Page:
Taking a multi-resolution approach, this research work proposes an effective algorithm for aligning a pair of scans obtained by scanning an object's surface from two adjacent views. This algorithm first encases each scan in the pair with an array of cubes of equal and fixed size. For each scan in the pair a surrogate scan is created by the centroids of the cubes that encase the scan. The Gaussian curvatures of points across the surrogate scan pair are compared to find the surrogate corresponding points. If the difference between the Gaussian curvatures of any two points on the surrogate scan pair is less than a predetermined threshold, then those two points are accepted as a pair of surrogate corresponding points. The rotation and translation values between the surrogate scan pair are determined by using a set of surrogate corresponding points. Using the same rotation and translation values the original scan pairs are aligned. The resulting registration (or alignment) error is computed to check the accuracy of the scan alignment. When the registration error becomes acceptably small, the algorithm is terminated. Otherwise the above process is continued with cubes of smaller and smaller sizes until the algorithm is terminated. However at each finer resolution the search space for finding the surrogate corresponding points is restricted to the regions in the neighborhood of the surrogate points that were at found at the preceding coarser level. The surrogate corresponding points, as the resolution becomes finer and finer, converge to the true corresponding points on the original scans. This approach offers three main benefits: it improves the chances of finding the true corresponding points on the scans, minimize the adverse effects of noise in the scans, and reduce the computational load for finding the corresponding points.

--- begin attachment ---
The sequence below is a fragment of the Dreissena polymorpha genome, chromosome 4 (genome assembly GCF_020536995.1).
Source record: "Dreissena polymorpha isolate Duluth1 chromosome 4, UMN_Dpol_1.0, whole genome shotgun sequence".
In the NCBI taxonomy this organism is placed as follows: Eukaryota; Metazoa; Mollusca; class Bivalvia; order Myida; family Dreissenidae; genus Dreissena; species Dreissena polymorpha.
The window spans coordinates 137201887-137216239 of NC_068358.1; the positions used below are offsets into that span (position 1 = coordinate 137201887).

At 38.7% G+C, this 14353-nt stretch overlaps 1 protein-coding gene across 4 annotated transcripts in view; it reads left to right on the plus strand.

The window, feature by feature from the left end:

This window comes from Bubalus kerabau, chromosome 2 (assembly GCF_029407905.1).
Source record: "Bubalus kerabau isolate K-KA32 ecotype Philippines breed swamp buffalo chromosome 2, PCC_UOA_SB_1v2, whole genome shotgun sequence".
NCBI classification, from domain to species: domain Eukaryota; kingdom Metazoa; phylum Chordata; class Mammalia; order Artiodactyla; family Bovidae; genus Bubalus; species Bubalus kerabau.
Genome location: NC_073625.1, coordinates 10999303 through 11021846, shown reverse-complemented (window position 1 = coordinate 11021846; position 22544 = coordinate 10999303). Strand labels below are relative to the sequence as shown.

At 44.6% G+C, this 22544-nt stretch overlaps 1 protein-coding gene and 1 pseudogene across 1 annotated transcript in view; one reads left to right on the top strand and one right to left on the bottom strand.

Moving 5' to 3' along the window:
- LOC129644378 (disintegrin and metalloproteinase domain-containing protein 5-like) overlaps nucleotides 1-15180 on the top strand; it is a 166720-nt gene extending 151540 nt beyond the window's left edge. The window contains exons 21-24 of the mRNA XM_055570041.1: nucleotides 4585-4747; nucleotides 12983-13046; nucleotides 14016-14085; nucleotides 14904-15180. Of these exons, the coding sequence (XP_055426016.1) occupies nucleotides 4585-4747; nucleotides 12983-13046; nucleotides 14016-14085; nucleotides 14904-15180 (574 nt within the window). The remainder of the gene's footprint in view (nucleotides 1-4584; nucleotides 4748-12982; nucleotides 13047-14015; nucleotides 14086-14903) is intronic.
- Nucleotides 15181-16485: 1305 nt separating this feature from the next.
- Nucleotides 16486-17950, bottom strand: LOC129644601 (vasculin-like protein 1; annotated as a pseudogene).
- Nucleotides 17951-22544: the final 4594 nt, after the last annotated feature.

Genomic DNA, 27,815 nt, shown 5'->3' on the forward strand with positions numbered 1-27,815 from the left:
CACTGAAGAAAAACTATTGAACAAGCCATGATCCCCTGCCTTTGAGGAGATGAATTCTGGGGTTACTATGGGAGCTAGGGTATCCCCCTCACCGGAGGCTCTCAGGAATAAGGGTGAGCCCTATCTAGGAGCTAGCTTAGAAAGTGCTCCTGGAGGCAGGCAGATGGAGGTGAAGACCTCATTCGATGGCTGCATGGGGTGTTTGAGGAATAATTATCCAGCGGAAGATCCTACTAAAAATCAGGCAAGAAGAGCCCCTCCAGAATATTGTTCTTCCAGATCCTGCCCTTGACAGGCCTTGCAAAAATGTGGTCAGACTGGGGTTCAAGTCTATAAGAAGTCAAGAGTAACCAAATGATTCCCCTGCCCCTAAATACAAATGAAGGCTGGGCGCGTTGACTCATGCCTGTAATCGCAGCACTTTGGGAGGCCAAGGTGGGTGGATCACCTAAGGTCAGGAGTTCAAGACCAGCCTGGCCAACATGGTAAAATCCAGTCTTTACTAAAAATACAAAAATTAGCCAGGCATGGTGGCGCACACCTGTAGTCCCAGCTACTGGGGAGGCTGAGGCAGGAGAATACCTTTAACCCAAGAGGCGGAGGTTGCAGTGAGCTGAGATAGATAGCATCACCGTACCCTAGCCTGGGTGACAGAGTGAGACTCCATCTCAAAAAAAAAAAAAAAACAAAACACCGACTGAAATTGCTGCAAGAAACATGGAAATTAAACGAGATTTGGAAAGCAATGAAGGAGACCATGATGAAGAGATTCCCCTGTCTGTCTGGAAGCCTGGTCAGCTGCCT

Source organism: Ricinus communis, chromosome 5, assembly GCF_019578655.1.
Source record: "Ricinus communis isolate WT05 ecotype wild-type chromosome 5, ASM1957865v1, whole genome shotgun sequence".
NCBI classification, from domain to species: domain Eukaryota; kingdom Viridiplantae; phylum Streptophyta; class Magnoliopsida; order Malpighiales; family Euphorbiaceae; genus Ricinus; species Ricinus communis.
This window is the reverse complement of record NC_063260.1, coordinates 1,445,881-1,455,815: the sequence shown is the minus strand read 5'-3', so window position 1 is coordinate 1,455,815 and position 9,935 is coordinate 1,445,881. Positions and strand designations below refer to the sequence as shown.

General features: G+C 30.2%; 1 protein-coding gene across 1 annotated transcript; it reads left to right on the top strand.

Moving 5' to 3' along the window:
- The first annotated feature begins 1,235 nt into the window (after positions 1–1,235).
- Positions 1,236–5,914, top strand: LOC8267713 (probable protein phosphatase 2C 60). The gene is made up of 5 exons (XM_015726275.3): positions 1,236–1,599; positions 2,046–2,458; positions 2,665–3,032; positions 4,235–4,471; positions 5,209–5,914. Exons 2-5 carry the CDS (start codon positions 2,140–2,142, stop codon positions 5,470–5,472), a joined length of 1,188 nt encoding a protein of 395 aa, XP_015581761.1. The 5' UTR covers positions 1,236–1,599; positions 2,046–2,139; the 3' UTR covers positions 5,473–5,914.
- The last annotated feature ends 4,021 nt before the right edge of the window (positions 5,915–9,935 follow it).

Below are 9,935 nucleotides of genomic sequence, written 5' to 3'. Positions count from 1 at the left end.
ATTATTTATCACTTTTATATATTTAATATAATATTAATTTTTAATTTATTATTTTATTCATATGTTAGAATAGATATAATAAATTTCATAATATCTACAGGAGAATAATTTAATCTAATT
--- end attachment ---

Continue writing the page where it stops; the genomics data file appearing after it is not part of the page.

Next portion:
Mesh alignment, multi-scale registration, reverse engineering

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Reverse engineering



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